On his dining room table James “Pat” Daugherty had arranged some old faded photographs from his Army days, his Bronze Star, a copy of his recently published World War II memoir, The Buffalo Saga, and his olive-drab steel helmet, marred near the visor by a chunk of now-rusted iron.
“If you feel the inside of the helmet, you can see how close it was,” he says of the shrapnel from a German mortar that struck the young private in Italy in the fall of 1944. A few more millimeters, and he might never have lived to write his memoir, which is what I went to his home in Silver Spring, Maryland, to learn about.
Daugherty, 85, served in the Army’s storied 92nd Infantry Division, which was made up almost entirely of African-Americans and was the last racially segregated unit in the U.S. armed forces. Known as the Buffalo Soldiers—a name that Native Americans had bestowed on a black cavalry unit after the Civil War—men of the 92nd division were among the only African-Americans to see combat in Europe, battling German troops in Italy. In 1948, President Truman issued an executive order that ended racial segregation in the military.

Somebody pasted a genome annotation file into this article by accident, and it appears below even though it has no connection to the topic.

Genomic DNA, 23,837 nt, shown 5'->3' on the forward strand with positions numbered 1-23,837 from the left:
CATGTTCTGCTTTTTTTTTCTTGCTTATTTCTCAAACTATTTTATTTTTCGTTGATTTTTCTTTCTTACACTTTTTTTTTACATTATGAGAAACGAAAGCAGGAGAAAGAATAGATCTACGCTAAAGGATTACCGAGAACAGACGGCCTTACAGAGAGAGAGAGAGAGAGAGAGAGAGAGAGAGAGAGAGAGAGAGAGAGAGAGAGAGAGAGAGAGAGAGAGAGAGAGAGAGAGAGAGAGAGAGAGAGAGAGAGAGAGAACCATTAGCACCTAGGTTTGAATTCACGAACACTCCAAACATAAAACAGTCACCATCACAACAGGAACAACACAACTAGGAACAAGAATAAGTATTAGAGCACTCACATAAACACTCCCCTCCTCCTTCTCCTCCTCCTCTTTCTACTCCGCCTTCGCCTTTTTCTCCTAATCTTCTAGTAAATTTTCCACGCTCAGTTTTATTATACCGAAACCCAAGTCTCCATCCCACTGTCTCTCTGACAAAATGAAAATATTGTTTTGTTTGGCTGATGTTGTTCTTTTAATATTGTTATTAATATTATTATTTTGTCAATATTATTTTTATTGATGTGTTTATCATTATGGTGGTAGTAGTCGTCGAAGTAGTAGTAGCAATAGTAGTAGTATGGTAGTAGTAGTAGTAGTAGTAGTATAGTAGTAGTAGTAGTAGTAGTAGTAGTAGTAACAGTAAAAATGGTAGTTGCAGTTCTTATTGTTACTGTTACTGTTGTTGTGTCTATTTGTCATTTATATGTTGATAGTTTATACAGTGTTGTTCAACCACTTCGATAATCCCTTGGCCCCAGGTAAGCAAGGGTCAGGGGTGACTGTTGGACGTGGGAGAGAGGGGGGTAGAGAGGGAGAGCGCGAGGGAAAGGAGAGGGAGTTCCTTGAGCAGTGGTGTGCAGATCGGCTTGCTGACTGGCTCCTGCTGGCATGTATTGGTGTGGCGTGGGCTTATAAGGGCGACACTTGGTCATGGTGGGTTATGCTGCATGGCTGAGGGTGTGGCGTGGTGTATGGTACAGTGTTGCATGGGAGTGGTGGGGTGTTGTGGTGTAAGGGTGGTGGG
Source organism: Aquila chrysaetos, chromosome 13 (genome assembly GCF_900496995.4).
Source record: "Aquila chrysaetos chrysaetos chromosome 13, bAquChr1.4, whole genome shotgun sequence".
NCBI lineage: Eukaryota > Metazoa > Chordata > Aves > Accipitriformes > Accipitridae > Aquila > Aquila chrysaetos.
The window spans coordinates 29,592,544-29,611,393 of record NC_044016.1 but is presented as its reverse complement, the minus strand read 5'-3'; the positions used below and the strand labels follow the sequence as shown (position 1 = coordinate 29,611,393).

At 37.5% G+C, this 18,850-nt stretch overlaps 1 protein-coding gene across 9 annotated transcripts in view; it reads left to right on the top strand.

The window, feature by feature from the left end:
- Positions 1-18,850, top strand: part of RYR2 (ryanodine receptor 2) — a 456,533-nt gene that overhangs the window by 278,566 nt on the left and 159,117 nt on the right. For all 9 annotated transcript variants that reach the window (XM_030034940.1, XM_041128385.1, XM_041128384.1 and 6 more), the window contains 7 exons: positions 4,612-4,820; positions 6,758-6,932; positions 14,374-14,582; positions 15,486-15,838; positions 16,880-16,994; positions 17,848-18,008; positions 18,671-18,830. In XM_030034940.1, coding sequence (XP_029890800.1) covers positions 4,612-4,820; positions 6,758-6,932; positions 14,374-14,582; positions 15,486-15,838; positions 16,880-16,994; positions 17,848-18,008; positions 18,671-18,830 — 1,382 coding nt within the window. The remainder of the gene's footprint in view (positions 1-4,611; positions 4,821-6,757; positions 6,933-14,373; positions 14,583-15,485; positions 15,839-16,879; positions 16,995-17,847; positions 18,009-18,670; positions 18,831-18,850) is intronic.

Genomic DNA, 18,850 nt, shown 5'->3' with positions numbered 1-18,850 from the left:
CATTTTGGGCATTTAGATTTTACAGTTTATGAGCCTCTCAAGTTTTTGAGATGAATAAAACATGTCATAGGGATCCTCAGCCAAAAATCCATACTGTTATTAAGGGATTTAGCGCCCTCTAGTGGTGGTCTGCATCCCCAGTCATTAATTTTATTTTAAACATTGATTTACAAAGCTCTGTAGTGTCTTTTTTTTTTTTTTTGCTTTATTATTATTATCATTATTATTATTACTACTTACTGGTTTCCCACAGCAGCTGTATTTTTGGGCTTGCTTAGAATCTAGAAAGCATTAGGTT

Daugherty, drafted at age 19, was so deeply affected by his two years in the division that he wrote an account of the experience soon after he returned home in 1947. He self-published the story this year, virtually unchanged from the manuscript he had scribbled in longhand. The Buffalo Saga promises to be a significant addition to the history of African-American troops in World War II because it was written by a participant almost immediately following the events in question, rather than recollected or reconstructed years later.
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